What will the next generation of nonprofits look like? Throughout my two-decade career in the technology and digital marketing industries – much of it spent working with charitable organizations as clients – I’ve been consumed with not only finding the answer, but shaping it.
For many reasons, nonprofits are not known as bastions of efficiency and innovation. Hamstrung by budget limitations, many organizations continue to rely on the legacy technologies and paper-based process that have served for them for decades in fundraising, capacity planning, and donor relations. But that’s beginning to change – in part, because those long in-place tools and systems haven’t necessarily served nonprofits (or their donors) particularly well in terms of productivity and costs.
I founded 121Giving
, an eCommerce marketplace and social good-driven product crowdfunding platform, to help nonprofits address their efficiency issues – and to harness the power of technology for across-the-board improvements in each of the following areas.Donor Engagement through Tangible Giving
Today’s donors want to do more than write a check; they want to feel involved and connected to the causes they support. By embracing crowdfunding, many nonprofits have already made it simpler for new donors to give online. Yet crowdfunding alone doesn’t do enough to motivate and engage today’s donors (especially younger givers, who are more skeptical of nonprofits than their elders and who increasingly expect full transparency in all of their digital interactions).
The next generation of nonprofits needs to make the act of giving more direct and tangible in order to keep younger givers active, engaged, and motivated long-term. Donors feel most connected to a cause when they can see the one-to-one impact. The key is taking crowdfunding beyond the money to the actual acquisition and use of the resources a nonprofit needs to serve its community.Better Resource Management & Planning
On the opposite site of the giving coin is getting. According to recent data, 74 percent of nonprofits collected less than $5,000 in valued goods from their last donation drive, and 54 percent raised less than 25 percent of their intended goal during their last online fundraise – a clear indication that nonprofits’ current fundraising processes, efforts, and systems aren’t helping them get what they actually need.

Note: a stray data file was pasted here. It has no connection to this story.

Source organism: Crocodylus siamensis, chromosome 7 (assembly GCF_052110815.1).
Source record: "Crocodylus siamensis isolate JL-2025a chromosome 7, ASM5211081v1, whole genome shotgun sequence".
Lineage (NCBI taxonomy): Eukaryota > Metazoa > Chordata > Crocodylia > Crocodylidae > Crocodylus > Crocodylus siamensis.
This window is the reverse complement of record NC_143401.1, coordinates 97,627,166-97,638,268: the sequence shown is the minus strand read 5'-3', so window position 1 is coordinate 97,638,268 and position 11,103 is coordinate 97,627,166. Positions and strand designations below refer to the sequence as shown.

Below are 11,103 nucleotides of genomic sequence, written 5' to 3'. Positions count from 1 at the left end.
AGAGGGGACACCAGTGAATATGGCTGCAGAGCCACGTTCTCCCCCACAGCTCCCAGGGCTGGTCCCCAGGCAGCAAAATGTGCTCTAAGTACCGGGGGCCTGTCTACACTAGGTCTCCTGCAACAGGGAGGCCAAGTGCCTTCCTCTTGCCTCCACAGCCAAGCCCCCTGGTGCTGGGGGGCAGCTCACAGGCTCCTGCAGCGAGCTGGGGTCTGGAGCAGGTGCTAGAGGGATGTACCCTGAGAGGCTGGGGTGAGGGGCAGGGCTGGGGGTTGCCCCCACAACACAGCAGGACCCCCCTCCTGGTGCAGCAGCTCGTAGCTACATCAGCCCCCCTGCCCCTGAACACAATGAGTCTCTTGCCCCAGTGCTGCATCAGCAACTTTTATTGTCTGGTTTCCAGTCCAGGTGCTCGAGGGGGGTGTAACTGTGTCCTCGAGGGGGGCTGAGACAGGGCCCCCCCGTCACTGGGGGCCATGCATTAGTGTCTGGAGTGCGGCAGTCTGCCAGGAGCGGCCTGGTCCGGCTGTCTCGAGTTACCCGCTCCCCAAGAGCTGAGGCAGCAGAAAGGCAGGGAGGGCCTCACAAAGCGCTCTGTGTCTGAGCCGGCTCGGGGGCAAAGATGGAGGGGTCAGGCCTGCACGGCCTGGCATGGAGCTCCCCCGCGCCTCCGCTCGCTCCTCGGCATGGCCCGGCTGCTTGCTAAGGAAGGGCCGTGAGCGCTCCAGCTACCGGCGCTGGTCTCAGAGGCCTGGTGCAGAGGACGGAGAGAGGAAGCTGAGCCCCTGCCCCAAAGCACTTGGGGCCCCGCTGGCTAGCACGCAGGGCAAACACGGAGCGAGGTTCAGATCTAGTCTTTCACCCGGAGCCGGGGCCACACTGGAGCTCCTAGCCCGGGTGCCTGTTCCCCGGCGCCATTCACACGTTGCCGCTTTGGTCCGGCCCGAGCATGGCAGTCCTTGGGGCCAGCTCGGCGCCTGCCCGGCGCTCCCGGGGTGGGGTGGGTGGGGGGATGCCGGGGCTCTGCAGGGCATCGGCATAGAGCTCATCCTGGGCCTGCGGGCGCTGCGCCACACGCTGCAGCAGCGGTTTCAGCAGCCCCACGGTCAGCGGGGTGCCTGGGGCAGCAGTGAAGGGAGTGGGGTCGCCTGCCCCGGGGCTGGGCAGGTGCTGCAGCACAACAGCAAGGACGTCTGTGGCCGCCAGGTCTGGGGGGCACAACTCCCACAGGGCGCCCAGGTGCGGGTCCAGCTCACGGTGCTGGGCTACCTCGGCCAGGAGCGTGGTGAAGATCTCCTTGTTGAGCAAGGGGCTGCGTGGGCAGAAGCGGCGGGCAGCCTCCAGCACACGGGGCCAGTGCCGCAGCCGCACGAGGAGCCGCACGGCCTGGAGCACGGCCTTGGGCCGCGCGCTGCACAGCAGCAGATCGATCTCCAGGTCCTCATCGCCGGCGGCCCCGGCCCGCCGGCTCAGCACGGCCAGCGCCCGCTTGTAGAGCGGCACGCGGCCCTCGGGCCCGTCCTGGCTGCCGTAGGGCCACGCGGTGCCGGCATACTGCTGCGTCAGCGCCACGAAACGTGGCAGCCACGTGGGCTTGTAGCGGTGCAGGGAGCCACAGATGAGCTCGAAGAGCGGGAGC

To evolve into a more efficient future, nonprofits need to rectify that. By creating custom wishlists
for the actual items they need, and making it easy for donors to purchase them at discounted prices from partner brands, nonprofits can conduct a more efficient fundraises. From there, they can allocate their resources more tactically to ensure their capacity is focused more holistically on serving their causes – not just on raising the funds to do so. Measuring Impact
Ultimately, making a stronger impact in their communities is the aim of every nonprofit organization and donor alike: 58 percent of Americans say it’s more important for an organization they support to have an impact on the issue than for them to be familiar with the organization; and from impact investing and corporate social responsibility to concepts like “return on mission
,” the philanthropic ecosystem as a whole is more focused than ever on making every dollar count.
To maximize use of their resources, nonprofits need to think more like businesses by making their operations measurable and transparent. With new technologies, nonprofits can cultivate stronger data and leverage it to optimize their processes, lower their overhead spend, execute smarter marketing campaigns, and more. Ultimately, every extra ounce of efficiency benefits not only individual organizations, but the nonprofit sector as a whole. Doing better nonprofit business means doing more good for communities – and that’s what I hope the next generation of nonprofits will be all about.
Mark Courtney is the Founding CEO of 121Giving
, an eCommerce marketplace and product crowdfunding platform that unites charities, donors, and brands in support of a more transparent future of giving.